Alchemical Symbols

Alchemical Symbols

Author: ChemistryViews

The term chemistry goes back to ancient Greek, the prefix Al- comes from Arabic. Alchemical knowledge, which originally came from Alexandria and Greek-ruled Egypt, did not return to Europe until the 12th century via the Arabs in Spain and southern Italy. It experienced its heyday in Europe in the early modern period from the 15th century onwards.

Jonathan Gaede, University of Würzburg, Germany, explains that early modern alchemy was by no means exclusively focused on gold making. Alchemical products included black powder, distilled alcohol, bleaching agents and acids, Glauber’s salt, phosphorus, porcelain, testing the metal content of ores, and alchemical preparations in medicine and pharmacy, which spread through the teachings of Paracelsus (1493 to 1541).

Its bad image has alchemy due to numerous cases of fraud. Money-hungry princes fell for swindlers and charlatans in their desire to uncover the alchemists’ closely guarded secret of the Philosopher’s Stone or Lapis Philosophorum, which supposedly could transform base metals into gold.

Among the most common signs used in alchemy were the symbols of the seven planets, which at that time included the sun and the moon. It was believed that certain “planetary metals” matured in the earth through the influence of the associated planets, gradually changing from the most base metal lead to gold. The attributions of the underlying ancient gods’ names were also transferred to the metals: For example, iron corresponded with Mars (mars) as a weapon metal.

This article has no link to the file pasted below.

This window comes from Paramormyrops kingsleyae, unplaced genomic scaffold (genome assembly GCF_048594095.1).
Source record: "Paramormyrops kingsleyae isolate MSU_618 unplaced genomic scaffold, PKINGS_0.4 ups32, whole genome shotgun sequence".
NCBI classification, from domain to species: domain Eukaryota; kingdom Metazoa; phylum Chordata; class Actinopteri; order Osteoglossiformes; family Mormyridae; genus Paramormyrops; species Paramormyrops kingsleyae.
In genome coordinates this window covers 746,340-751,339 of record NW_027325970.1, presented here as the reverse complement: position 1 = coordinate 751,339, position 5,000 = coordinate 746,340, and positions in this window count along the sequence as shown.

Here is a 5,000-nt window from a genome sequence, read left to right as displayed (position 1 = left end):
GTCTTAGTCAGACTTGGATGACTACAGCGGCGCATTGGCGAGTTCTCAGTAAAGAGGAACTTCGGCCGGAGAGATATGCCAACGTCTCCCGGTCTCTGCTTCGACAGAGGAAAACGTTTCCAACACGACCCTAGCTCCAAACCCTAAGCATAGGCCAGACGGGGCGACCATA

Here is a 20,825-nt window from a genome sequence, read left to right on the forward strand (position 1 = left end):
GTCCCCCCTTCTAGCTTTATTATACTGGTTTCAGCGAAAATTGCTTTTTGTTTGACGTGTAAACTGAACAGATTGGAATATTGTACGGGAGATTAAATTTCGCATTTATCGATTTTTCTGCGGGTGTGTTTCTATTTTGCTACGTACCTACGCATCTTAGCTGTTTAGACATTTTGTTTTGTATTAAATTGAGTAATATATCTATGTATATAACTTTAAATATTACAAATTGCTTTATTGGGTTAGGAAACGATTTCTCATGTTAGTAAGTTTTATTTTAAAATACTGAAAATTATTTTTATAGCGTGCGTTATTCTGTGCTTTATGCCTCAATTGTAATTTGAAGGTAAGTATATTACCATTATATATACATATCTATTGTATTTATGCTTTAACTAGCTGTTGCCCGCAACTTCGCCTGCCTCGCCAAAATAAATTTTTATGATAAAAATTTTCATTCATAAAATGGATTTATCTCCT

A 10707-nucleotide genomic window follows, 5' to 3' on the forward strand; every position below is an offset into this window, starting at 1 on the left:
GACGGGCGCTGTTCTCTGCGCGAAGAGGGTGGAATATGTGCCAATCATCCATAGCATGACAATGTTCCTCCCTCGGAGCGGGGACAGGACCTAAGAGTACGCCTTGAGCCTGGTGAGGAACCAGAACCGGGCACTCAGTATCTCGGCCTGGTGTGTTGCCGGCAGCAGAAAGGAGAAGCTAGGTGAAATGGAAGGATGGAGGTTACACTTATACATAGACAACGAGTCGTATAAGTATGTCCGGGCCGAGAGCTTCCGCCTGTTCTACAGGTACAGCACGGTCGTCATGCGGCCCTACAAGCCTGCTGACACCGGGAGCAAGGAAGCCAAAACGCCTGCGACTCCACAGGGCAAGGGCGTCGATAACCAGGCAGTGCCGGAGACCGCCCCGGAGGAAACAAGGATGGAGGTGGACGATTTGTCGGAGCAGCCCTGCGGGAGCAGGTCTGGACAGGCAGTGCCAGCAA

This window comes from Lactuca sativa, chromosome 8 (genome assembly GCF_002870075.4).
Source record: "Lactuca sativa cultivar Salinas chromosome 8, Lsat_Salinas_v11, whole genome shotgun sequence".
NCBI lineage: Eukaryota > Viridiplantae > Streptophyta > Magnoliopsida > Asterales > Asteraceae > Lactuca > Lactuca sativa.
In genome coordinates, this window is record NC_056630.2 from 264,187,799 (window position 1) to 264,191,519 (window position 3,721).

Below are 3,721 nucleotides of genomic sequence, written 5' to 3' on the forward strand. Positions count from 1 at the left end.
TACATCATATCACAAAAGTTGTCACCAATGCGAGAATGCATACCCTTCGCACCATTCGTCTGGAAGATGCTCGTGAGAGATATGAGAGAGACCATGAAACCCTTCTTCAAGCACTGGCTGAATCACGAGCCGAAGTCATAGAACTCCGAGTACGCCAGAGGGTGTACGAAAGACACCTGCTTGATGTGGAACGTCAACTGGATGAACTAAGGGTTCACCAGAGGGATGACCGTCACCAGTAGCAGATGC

In addition, Alchemy used the symbols of the zodiac for processes. For example, the Libra symbol (libra) stood for sublimation. The four Aristotelian elements stood for basic material properties: Earth (earth) and water () are heavy, they strive downwards, air (air) and fire (water) strive upwards.

There were abbreviations based on letters. These included MB for Balneum Mariae (hot water bath, until today, also called Bain-Marie), or for the mystically exaggerated quintessence behind which often simply distilled alcohol was hidden. Or alchemical signs were extended by letters, for example, Aqua Regia or Royal water (Aqua Regina).

Apart from their abbreviation function, the signs probably served primarily as status symbols with which the alchemists displayed their knowledge – just as they used Latin, Greek, Hebrew, or Arabic terms and letters. Moreover, they underlined the assumption that microcosm and macrocosm influenced each other by using the same symbols for astrological and alchemical terms.

The break with the alchemical symbolic language came with the sign system of Jean-Henri Hassenfratz (1755 to 1827) and Pierre-August Adet (1763 to 1834) that they presented at the Académie Royale in France in 1787. With the element symbols of Jöns Jakob Berzelius (1779 to 1848) the development to pure letter abbreviations was completed. They appear largely unchanged to this day in the periodic table of the elements.


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